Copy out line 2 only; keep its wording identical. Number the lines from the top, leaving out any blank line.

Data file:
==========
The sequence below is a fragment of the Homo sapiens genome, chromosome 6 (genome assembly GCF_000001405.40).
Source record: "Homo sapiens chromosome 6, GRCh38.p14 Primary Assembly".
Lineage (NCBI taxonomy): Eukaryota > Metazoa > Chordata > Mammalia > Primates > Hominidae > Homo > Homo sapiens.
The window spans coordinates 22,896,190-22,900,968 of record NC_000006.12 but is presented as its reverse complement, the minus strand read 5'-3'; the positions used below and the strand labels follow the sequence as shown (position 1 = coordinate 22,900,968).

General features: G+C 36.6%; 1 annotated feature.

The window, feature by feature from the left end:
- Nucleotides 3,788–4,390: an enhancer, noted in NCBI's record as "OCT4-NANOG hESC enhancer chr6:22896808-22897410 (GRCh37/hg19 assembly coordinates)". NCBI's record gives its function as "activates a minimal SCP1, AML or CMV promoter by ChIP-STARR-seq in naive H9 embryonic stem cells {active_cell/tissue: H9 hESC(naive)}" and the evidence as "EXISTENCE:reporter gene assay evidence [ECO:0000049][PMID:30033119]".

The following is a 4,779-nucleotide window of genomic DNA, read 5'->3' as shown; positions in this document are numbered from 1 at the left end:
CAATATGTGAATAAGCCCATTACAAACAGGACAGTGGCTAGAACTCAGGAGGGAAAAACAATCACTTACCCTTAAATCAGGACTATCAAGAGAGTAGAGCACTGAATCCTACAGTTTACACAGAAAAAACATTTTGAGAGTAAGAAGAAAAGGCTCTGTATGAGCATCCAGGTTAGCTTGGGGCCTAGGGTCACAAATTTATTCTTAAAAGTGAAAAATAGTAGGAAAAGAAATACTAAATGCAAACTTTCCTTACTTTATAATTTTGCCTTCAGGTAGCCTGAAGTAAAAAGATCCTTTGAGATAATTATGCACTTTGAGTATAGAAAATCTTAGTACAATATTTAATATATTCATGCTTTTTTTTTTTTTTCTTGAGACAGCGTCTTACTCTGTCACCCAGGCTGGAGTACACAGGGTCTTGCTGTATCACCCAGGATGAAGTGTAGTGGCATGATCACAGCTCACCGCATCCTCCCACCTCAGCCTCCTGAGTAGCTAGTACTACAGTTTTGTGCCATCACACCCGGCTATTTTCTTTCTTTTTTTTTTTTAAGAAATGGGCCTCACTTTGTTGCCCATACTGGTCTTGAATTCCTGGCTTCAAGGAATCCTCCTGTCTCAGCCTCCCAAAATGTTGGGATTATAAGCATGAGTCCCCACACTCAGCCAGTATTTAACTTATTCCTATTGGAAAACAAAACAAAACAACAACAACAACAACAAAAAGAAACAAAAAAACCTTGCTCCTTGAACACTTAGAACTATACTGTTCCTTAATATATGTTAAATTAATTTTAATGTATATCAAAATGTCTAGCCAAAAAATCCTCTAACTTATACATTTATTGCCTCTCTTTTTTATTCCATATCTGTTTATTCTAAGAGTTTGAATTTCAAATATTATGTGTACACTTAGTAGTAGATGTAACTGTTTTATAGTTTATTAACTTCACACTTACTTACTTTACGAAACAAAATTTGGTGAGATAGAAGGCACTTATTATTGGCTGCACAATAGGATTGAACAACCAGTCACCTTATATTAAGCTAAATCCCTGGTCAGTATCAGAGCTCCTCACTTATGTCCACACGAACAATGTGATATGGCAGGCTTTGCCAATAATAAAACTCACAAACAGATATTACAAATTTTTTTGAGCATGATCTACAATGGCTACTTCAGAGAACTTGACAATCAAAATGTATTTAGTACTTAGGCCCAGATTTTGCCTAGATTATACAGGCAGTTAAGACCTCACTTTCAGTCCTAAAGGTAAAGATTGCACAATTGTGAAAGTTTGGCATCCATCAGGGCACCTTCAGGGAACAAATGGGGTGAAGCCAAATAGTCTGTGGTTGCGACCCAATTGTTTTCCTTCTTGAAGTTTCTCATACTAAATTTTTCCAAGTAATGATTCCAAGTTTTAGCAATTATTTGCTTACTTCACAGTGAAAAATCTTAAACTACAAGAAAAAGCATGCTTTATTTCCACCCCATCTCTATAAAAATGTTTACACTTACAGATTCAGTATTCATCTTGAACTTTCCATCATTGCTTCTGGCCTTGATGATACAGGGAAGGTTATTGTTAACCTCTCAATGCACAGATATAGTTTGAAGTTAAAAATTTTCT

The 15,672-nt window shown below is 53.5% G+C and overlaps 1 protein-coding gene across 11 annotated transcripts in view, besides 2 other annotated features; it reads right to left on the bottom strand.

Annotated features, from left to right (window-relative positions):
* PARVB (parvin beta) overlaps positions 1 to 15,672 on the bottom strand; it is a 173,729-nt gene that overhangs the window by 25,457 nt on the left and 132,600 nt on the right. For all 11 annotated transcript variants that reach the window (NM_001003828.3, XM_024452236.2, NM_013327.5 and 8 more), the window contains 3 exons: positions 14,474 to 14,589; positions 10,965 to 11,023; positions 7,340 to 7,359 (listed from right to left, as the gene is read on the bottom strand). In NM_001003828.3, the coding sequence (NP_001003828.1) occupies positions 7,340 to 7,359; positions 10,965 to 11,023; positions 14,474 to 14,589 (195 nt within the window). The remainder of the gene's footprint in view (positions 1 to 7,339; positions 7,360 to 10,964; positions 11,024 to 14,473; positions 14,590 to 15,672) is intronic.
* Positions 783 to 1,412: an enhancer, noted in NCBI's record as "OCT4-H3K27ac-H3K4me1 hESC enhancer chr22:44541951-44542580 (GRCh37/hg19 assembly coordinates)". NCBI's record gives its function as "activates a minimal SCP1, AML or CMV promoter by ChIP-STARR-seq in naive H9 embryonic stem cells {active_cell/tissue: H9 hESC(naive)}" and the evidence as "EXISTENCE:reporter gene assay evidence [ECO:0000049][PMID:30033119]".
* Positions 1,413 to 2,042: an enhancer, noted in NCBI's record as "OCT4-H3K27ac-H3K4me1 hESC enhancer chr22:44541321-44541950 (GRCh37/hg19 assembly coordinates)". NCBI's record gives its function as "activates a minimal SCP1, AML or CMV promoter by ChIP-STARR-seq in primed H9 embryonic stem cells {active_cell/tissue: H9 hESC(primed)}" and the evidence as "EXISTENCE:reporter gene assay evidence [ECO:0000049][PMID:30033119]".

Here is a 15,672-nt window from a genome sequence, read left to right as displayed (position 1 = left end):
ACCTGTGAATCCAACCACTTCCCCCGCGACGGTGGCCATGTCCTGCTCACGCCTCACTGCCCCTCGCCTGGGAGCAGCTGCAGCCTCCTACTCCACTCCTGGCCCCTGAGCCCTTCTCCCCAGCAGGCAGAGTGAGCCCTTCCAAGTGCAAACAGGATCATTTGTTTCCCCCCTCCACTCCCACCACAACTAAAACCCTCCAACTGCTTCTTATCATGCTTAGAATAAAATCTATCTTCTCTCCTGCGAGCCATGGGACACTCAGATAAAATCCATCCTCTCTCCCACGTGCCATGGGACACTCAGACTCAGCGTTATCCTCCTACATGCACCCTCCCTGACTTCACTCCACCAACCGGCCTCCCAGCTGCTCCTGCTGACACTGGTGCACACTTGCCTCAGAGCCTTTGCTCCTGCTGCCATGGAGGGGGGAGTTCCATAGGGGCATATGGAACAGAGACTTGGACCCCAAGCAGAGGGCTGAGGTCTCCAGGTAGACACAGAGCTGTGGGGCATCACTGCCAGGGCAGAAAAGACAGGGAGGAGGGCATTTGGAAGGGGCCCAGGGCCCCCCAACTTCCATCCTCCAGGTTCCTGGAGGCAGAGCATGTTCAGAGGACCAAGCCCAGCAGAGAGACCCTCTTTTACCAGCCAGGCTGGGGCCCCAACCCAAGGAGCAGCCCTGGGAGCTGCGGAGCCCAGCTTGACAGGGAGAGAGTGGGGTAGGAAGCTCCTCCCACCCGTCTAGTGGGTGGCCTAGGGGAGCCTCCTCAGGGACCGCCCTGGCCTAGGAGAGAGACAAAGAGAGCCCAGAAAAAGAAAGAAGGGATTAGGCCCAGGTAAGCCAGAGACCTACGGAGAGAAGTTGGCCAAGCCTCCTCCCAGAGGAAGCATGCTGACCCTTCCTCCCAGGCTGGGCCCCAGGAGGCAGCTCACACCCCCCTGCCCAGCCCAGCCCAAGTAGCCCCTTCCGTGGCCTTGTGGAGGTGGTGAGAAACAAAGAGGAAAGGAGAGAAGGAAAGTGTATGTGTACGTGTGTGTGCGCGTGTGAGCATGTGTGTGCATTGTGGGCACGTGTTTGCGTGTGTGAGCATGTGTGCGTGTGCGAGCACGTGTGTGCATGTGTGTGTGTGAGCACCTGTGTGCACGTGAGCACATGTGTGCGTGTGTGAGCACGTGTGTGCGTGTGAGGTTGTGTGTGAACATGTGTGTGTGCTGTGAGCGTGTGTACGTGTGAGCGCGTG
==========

Source record: "Homo sapiens chromosome 6, GRCh38.p14 Primary Assembly".